As 2024 progresses, it’s essential for everyone, from individual taxpayers to business owners, to have a clear understanding of the tax year.
As you might already know, the tax year runs from 6 April until 5 April, but there’s more to it than that.
This guide will cover essential dates affecting your financial planning and tax responsibilities.
The tax year: a crucial milestone
The tax year doesn’t coincide with the conventional calendar year. Instead, it runs from 6 April one calendar year to 5 April the following year.
Originally, the UK’s tax year began on Lady Day (25 March), one of England’s four traditional quarter days. However, in 1752, Britain adopted the Gregorian calendar, replacing the Julian calendar.
This adjustment of 11 days aligned with the new calendar system. To avoid losing tax revenue for that year, the British government extended the tax year by 11 days, shifting the end of the tax year to 5 April. This date has remained the same since then.
Implications for individuals
The tax year conclusion has far-reaching implications for individuals, from completing self-assessment tax returns to managing personal finances.
1. Self-assessment tax returns
For sole traders, the conclusion of the tax year signals the commencement of the self-assessment tax return process. If this applies to you, you’ll provide detailed information about their income, expenses, and applicable deductions or allowances. Accurate reporting is essential to ensure compliance with tax regulations and minimise tax liabilities.
Planning ahead of this date is best to avoid any last-minute rushes. You should also assess your financial situation, explore tax-efficient investment options and consider ways to optimise your tax positions for the year ahead. Engaging with tax professionals can be particularly beneficial in reducing self-assessment tax burdens.
2. Pension contributions
The tax year-end is a critical deadline for those looking to make pension contributions. Contributions made before 5 April can often be utilised to reduce taxable income, leading to potential tax savings. Maximising pension contributions within legal limits is a financial strategy worth leveraging.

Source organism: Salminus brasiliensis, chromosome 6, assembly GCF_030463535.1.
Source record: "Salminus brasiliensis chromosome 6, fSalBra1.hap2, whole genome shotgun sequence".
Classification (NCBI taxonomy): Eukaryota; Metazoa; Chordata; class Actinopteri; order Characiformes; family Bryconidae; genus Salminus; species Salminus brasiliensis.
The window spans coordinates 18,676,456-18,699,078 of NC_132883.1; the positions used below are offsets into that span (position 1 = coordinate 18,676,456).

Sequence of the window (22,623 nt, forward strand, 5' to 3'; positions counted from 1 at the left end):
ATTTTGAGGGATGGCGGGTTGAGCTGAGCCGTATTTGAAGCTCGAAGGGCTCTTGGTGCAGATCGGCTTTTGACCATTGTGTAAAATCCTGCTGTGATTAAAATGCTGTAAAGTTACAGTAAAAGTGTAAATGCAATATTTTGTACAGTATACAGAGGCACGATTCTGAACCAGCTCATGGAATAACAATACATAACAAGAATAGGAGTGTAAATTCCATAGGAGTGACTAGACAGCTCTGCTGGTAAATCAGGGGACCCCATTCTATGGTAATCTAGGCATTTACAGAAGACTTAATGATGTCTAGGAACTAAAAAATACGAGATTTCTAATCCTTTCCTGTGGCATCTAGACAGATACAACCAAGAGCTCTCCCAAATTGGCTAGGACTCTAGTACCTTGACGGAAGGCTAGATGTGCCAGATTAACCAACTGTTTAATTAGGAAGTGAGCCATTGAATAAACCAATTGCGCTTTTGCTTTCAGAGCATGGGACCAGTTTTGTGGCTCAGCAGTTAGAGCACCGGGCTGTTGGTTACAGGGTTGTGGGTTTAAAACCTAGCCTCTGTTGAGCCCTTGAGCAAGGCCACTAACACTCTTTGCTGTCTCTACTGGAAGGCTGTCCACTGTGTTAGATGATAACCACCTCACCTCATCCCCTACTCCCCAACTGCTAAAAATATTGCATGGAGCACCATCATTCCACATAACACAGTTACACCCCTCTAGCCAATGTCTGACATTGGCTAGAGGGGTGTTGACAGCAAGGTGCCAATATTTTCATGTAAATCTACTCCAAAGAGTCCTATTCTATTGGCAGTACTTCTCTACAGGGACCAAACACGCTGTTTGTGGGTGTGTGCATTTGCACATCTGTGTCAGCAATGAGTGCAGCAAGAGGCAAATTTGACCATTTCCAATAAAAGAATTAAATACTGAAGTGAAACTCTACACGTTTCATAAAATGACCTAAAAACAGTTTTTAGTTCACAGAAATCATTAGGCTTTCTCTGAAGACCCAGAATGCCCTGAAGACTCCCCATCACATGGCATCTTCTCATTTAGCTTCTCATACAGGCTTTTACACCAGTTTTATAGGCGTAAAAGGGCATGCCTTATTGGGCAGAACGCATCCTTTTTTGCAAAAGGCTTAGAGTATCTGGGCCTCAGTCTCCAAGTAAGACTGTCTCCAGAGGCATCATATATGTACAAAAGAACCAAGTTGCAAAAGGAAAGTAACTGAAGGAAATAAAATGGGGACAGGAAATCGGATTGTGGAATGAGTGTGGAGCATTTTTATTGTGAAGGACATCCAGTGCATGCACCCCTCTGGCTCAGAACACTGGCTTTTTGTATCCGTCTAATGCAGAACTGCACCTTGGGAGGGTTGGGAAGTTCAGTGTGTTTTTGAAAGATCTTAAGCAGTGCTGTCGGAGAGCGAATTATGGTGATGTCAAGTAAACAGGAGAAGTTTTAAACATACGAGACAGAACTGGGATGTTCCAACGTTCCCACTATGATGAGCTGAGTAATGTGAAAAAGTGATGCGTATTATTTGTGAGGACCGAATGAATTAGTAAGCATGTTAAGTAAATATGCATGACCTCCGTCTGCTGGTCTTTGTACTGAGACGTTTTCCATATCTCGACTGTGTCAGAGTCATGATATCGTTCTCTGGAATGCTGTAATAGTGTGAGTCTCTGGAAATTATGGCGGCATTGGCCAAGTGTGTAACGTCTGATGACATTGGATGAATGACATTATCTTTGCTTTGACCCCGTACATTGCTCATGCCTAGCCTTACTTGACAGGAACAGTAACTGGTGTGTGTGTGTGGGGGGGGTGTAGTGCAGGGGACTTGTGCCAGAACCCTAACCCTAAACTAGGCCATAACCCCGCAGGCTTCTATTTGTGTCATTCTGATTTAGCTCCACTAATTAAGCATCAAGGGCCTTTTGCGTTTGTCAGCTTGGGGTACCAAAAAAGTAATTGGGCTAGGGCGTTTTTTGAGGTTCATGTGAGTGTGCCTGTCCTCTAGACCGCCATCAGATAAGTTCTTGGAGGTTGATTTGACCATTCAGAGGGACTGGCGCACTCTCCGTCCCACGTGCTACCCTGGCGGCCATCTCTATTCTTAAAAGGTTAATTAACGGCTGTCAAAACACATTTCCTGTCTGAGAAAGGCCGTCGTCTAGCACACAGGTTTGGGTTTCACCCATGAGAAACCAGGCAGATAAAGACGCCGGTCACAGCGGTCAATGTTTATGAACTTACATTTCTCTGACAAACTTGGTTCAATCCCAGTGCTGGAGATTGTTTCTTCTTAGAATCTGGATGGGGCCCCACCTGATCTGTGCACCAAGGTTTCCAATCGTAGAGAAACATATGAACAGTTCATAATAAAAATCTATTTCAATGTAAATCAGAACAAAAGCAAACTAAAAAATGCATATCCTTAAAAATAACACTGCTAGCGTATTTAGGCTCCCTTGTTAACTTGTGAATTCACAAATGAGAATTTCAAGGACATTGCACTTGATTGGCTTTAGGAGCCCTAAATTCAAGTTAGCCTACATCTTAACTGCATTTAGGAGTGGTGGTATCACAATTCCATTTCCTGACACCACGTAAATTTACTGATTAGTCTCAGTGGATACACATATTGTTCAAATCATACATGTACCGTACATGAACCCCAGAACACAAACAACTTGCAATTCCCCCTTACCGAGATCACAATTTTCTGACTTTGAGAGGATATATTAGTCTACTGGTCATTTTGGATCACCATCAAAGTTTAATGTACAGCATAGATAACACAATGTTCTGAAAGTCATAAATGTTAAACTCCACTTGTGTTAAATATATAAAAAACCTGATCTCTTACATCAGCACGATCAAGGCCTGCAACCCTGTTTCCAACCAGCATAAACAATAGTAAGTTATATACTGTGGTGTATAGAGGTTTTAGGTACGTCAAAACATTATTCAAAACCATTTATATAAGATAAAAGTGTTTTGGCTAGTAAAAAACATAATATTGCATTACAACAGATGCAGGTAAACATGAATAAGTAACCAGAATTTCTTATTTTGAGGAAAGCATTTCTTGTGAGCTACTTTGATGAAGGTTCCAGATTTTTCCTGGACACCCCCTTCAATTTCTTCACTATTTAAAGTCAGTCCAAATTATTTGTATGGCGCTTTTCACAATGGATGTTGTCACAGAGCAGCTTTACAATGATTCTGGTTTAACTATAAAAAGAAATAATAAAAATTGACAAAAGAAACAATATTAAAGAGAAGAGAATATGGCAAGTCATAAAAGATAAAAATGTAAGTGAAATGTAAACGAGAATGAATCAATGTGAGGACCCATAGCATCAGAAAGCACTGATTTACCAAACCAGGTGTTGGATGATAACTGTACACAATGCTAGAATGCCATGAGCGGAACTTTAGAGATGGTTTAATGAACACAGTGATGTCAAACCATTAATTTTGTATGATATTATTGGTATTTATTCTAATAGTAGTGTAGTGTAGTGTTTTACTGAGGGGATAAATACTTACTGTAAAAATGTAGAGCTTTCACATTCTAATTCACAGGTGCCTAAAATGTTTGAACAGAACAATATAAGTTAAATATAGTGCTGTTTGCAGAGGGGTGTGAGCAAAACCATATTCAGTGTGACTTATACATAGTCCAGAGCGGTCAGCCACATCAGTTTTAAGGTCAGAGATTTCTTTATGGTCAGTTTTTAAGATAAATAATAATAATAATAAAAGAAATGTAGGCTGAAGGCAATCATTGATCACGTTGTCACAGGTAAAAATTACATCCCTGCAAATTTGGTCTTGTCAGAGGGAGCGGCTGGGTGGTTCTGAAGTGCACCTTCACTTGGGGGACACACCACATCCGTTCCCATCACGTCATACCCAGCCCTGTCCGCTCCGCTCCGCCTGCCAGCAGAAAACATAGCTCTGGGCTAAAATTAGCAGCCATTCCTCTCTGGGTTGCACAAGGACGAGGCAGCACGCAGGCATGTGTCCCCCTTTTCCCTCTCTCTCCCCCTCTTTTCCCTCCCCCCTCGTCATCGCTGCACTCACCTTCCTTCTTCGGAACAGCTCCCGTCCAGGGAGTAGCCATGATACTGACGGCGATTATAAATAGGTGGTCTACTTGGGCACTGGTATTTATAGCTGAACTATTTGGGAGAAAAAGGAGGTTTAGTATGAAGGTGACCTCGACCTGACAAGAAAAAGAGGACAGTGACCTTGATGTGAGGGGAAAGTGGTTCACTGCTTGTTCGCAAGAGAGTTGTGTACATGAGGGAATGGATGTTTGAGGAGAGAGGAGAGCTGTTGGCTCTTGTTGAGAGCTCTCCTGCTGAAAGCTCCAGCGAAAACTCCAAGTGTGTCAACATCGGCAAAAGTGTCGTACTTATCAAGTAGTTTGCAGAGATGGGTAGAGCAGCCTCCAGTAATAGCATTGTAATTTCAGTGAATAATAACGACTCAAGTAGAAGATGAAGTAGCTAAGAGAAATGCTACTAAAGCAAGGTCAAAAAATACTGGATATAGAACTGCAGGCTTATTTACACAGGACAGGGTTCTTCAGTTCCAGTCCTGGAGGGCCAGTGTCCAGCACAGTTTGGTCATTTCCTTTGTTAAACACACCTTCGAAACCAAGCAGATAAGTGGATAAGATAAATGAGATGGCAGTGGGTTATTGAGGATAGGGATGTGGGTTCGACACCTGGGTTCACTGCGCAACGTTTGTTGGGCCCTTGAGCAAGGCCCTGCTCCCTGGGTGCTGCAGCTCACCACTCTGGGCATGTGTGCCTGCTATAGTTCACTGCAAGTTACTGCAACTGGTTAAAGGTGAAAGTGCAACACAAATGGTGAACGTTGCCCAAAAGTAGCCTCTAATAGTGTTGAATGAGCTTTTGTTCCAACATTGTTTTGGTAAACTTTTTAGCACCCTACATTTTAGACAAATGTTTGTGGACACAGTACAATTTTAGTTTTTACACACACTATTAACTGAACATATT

Implications for businesses
Here are the implications of the end of the tax year for businesses:
- Payroll and employee benefits: Businesses must finalise any payroll adjustments before the tax year ends on 5 April. This includes finalising contributions to employee pension schemes and preparing for the issuance of P60 forms to employees, summarising their annual earnings and deductions.
- Benefits in kind (P11D): If the business provides non-cash benefits to employees, such as company cars or health insurance, they need to prepare P11D forms. These forms, which report the value of benefits in kind, are due by 6 July but relate to the tax year ending 5 April.
- Dividend planning for Limited Companies: Limited companies may consider the timing of dividend distributions in relation to the tax year end, as it can impact the personal tax liabilities of shareholders and directors.
- Strategic review and planning: The end of the tax year can also serve as an opportunity for businesses to review their financial performance and set objectives for the upcoming year, considering both past achievements and future growth opportunities.
Other key dates across the tax year
In addition to the financial year itself, there are several other key dates in the tax calendar to be aware:
- 31 January: This is the deadline for online self-assessment tax returns for the previous tax year. It’s also the deadline for paying any tax you owe in the prior tax year.
- 5 October: The deadline to register with HMRC is if you have yet to file a tax return and have new income or capital gains on which tax is due.
- 31 October: Deadline for paper self-assessment tax returns.
- 31 July: This is the second ‘payment on account’ deadline for the previous tax year (for those who make advance payments against their tax bill).
- 31 December: Deadline to submit online tax returns if you want HMRC to automatically collect tax owed from your wages and pension.
Whether you’re an individual seeking to manage your personal finances or a business submitting annual accounts, the tax year is pivotal to the financial calendar.
At Almar BSL, we’re committed to sharing knowledge and providing expert guidance to our clients.
As we embrace the beginning of 2024, we encourage you to embark on your financial journey with clarity and confidence, armed with the insights and awareness needed to navigate the tax year-end successfully.
Contact us today to learn more.